So with help and encouragement from friends and investors, as well as her own savings, Ms Soh started up her own gym.

Unfortunately, she had to back out from the venture due to a family loss.

But she picked herself up again after a year. “Fail never mind”, her supporters said, “just try again.”

And that led to 6Sigma Gym, located on the 2nd floor of a Joo Chiat shophouse.

While a relatively small space, it appeared cosy and welcoming, with a physical training session ongoing when MS News visited.

All of the gymgoers were girls, and while they were put through the paces by Ms Soh and another coach, they also shared a friendly camaraderie, going out together to buy lunch after the gruelling session.

Gave free Zoom classes during pandemic to help others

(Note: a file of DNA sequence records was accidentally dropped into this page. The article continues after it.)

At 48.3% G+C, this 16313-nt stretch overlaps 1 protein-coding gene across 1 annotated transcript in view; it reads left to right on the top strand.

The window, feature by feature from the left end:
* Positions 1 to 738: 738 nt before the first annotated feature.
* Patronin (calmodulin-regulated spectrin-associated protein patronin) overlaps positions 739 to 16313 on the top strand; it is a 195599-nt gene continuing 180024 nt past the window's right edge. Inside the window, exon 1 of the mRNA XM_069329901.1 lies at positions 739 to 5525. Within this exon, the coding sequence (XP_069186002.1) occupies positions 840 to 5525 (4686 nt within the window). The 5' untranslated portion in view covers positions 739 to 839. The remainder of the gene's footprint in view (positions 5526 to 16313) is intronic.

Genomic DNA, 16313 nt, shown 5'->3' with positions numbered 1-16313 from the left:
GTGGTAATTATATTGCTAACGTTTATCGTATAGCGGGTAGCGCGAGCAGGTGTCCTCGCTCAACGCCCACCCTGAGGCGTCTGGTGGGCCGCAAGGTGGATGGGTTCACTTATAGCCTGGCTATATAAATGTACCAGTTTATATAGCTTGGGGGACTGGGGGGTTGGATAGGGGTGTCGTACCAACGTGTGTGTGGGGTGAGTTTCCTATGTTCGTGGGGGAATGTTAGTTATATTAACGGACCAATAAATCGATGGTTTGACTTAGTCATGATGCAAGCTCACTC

During the ‘Circut Breaker’ last year, gyms could not open, so Ms Soh and her coaches offered free Zoom classes, several times a day.

To make ends meet, they also gave outdoor physical training lessons across Singapore.

The main goal wasn’t to make money, but to help others.

You grow and you learn when you help people—it’s a virtuous cycle.

Her gyms are women-only as she thinks they will feel more comfortable and willing to train in an environment that’s less intimidating for women.

Some of the people she trains are just 13 or 14, but their parents feel safe leaving their children there as it means they’re not going to fight “out there”.

While Ms Soh is grateful for the trust in her, she tells them jokingly to “please pick them up after 5, thank you” with a laugh.

Motivation to fight has to be for oneself

Life has been a huge battle for Ms Soh, day after day. We had a burning question: what motivates her to fight every day?

When Ms Soh’s grandparents, who’d taken care of her when she was younger, passed away in 2016, it was a huge shock to the system.

She fell into a deep depression and used Muay Thai as a way to avoid confronting her own feelings, training 6 days a week.